But the strength is also a weakness. Just when you unleash a special move or an ultra-destructive combination on a thick crop of baddies, the framerate hits mud. For a game whose primary appeal is the number of enemies it puts on the screen, it is unforgivable that the screen occasionally suffers for it.
Don’t expect the rest of the game to make up for it, as Ninety-Nine Nights is exceptionally unfair and unfriendly. Chief among the game’s multiple aggravations is the inability to save except after finishing a mission. Some missions are over thirty minutes long, and none of them are challenging until the final boss fight at the end. Do the math and that means you could mow for a half-hour, get hit once by the super strong boss and have to go back to mowing for another thirty minutes just to get another crack at him. Talk about child labor.
Other, smaller unpleasantries include randomly triggered cut-scenes that interrupt and erase long combinations, a problem made worse by the fact that the cut-scenes are poorly-designed and disastrously voiced. At once point I watched a dying character recline inside a giant block of stone, parts of him sticking out at all angles, his mouth apparently unhindered by the granite jutting out of his throat.
Ah, if only all the characters’ mouths could be stuffed with mortar. Ninety-Nine Nights’ voice-acting might be the worst of all time. It’s as if the translators took a random selection of waiters and waitresses from Planet Hollywood, gave them scripts and a microphone and let the magic happen.
Take, for instance, the line “Landslide!” Should the tone be surprised and terrified, screamed as if one is about to be buried under a landslide (which is what actually occurs in the game)? Or maybe it should be triumphant, as if casting a powerful ‘Landslide’ spell? Without direction, our poor waiter went with the third option – neutral, as if simply pointing out a common geological occurrence. Oh look, a landslide. And so it goes, the English voice-talent showing over and over again that Los Angeles waiters and waitresses are stuck in the service industry for a reason.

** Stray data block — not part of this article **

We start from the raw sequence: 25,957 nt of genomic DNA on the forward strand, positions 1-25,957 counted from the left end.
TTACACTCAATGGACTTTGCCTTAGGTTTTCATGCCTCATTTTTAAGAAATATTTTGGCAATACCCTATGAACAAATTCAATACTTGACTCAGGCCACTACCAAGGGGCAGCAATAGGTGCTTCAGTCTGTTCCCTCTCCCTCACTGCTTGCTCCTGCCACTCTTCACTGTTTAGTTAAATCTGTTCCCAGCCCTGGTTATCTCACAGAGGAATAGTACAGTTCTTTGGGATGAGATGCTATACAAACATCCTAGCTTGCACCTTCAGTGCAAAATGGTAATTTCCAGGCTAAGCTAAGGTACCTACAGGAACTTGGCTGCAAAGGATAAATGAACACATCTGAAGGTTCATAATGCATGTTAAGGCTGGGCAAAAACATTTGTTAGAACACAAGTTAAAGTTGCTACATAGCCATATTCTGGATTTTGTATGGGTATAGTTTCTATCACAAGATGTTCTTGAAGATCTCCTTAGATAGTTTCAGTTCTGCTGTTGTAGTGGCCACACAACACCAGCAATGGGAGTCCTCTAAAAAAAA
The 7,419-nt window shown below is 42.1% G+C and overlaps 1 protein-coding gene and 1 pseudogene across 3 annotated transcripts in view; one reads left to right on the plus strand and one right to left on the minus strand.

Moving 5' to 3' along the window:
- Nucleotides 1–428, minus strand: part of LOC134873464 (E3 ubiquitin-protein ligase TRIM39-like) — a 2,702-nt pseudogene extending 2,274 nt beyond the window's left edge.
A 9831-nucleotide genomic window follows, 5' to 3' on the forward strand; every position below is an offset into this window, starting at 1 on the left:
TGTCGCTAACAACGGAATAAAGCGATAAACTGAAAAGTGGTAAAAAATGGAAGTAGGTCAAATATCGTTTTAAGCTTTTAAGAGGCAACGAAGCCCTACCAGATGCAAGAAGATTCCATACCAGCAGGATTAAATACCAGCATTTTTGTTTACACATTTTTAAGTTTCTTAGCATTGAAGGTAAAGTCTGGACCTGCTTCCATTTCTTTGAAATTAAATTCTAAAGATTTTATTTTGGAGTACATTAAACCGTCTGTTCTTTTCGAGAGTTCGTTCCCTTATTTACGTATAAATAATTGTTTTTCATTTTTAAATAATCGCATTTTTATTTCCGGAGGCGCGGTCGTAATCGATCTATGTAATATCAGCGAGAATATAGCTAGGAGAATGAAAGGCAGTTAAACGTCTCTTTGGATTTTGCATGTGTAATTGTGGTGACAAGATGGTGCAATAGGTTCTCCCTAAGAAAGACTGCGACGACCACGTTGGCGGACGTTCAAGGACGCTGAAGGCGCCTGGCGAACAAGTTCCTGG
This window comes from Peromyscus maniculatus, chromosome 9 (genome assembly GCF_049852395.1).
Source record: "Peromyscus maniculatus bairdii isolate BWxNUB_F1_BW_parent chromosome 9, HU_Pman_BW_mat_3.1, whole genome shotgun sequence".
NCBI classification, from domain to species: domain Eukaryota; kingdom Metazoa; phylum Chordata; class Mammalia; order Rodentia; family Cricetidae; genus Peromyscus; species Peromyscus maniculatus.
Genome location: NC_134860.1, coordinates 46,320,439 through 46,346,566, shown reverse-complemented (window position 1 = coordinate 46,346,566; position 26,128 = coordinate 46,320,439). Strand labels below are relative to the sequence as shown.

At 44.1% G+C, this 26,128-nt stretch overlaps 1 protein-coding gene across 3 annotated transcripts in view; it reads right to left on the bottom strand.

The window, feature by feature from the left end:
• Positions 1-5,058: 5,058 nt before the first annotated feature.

Even worse is the inability to switch the game back to its native Japanese, which makes little sense for a game so clearly designed overseas. At least the music is decent, having ripped off some overly-familiar classical songs that are now public domain.
Despite the bad acting and crunchy framerate, Ninety-Nine Nights shows brief moments of visual beauty. The environments, from the frozen mountains to the castle grounds, are huge and pretty. The characters themselves look good, if one can get past their screeching voices. Still, special effects like lighting, shadow, or water movement are largely absent, probably because they would have marred the framerate even further.
For an M-rated game, the violence is surprisingly bloodless and weightless. Bodies react to attacks, but without any unique motion physics. Blades pass through larger enemies as if they were illusions. Occasionally, even enemy troops become holograms. The game might look next-gen on the surface, but it is actually kiddie-pool shallow.
It is never made clear what the title “Ninety-Nine Nights” means. My guess is that it’s the suggested waiting period before purchasing this dangerous, infuriating, broken game. If, after ninety-nine nights, you still want to subject yourself to obsessive-compulsive gameplay repetition with a smattering of glitches, go for it. But your thumb will hate you in the morning.